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There have been many articles written about how to make a game, but how to NOT make one?

Dariusz Jagielski, Blogger

December 7, 2016

3 Min Read

Gamasutra is full of great articles about making video games. You can learn from them how to make one. This is not one of these.

In this article I want to show you how one does NOT make a video game of his dreams.

1. Do not even START the project unless you have everything ready.

Seriously, don't. Unless you have whole story planned out, down to a single sentence, every bit of art and audio drawn/modeled/recorded and every single map and level drawn, what's the use of sitting up with your engine's editor (however powerful or crude it is) and actually making the game? If you aren't prepared, you won't succeed after all.

It'd be like making a skyscraper without any blueprints at all.

2. At the very first sign of the trouble, cancel the thing.

You're (or person responsible for that part on your team) obviously not qualified enough to do this, because if you were, you wouldn't encounter this roadblock in the first place. So why even try to fix it? It'd take weeks or even months. Which could be probably spent better making cheap knockoff of a popular mobile title. And it would bring more money too!

3. Refresh your team regularly.

In many game development projects, especially long ones, devs and artists burning out is a serious issue. So why not proactively prevent burnout and replace entire team every two months? After all, code is code, art is art and story's text is story's text.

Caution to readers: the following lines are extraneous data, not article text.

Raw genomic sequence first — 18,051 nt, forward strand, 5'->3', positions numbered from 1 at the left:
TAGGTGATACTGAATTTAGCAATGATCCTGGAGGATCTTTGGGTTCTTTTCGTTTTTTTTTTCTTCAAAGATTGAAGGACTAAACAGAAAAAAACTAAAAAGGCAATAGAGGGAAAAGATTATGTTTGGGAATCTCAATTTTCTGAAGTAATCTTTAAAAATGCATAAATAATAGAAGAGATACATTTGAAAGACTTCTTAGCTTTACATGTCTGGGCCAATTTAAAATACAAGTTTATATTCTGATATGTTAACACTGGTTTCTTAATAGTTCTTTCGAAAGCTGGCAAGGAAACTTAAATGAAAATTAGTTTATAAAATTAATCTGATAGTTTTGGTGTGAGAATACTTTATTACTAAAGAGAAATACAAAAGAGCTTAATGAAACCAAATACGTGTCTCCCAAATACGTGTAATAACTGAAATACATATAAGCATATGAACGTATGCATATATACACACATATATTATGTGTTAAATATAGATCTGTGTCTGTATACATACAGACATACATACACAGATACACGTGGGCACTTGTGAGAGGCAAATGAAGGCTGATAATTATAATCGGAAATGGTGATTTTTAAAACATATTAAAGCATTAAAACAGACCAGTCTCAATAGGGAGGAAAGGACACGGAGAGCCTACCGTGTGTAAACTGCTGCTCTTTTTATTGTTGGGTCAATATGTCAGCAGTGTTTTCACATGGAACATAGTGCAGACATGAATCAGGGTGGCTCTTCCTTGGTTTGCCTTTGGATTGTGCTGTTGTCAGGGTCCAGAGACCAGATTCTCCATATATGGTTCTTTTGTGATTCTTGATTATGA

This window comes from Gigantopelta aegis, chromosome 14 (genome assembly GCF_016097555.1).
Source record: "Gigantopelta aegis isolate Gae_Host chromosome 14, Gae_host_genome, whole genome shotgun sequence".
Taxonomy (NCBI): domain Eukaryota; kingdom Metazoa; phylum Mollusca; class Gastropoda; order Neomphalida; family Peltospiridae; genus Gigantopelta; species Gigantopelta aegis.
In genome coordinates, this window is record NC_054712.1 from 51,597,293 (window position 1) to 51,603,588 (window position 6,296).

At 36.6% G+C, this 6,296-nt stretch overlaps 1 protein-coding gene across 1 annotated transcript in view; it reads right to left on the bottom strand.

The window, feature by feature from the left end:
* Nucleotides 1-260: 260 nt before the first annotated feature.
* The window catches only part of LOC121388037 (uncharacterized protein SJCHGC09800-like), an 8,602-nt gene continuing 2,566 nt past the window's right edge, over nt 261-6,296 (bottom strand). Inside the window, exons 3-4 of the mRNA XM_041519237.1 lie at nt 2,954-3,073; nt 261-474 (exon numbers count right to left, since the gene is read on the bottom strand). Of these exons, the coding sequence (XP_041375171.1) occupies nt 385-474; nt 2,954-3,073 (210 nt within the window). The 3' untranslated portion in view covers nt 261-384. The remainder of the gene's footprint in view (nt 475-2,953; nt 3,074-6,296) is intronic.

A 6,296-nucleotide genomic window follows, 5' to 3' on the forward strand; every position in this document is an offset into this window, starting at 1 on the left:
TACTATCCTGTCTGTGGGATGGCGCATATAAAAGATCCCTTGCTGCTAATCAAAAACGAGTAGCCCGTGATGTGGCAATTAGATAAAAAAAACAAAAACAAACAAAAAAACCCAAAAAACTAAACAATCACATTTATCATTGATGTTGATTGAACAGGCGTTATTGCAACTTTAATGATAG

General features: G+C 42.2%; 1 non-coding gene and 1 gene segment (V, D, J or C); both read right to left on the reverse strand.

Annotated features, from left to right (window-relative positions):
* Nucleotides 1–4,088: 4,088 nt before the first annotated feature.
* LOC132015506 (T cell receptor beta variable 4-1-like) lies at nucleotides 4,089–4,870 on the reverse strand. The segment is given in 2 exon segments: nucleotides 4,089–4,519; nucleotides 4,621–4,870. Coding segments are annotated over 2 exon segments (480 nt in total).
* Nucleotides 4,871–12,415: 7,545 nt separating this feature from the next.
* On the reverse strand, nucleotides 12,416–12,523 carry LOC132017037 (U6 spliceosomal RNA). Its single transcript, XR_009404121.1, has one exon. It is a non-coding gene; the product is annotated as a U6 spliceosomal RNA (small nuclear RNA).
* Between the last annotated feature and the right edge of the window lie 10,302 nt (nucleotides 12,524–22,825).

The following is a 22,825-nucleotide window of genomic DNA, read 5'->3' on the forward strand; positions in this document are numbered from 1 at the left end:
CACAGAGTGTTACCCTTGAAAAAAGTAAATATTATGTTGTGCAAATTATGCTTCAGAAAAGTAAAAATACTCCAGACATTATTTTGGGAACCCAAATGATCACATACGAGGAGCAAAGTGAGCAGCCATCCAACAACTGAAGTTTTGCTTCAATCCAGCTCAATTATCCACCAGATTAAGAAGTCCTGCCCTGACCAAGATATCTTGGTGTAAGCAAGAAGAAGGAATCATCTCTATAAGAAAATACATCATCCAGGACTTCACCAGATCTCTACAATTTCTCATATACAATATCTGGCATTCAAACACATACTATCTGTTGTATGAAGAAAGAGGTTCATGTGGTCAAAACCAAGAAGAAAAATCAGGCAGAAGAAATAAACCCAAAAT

4. Replace your game engine often.

To make the best game possible, you need the best tech, right? So you need regularly check what other engines than the one you're have that yours does not. And if it's particularly nice (for example better foliage or level design toolset), switch over, even if the game is almost finished.

5. Write every single bit of code (that isn't your engine) yourself.

Or possibly even the engine. By using someone else's code you sacrifice possible performance gains or even run possiblity of encountering bugs specific to these extensions. So why not write these by yourself instead? After all, even if you reinvent the proverbial wheel, your code will be more fit to your game, more performant and less buggy as Ubisoft's games have proven so many times.

6. Never, ever use other people's (than your team, past or current - see #3) models, textures, music or other assets.

Sure, you may think it'd make the dev process faster, but who wants to risk their game being called an asset flip?

7. Make a sandbox with seamless online co-op or a MMO as your first project.

Seriously, who play single-player games anymore? No one, I'll tell you. You really should start with a bang, so people will remember you. Even if the result will not be too good, you'll be remembered by the gaming community, and that's what gamedev is all about, right? To leave mark on this world. To not being forgotten. Making sandbox will also teach you many new things, though remember about #2, please.


There are just few of the ways you can NOT make a video game. I'm sure there are more (please leave your picks in the comments along with the info whether or not I can use it in future articles like this).

But to actually make the game, you need to avoid doing any of these. I'm trying to (kinda failing with #5 and #6 though, but only due to the lack of funds) avoid it with my game Computer Virus Simulator which is a 3D platformer where you are a computer virus and which devlog can be found here (though I am more active on my Twitter, where you can get all the newest info tagged with #ComputerVirusSimulator hashtag).

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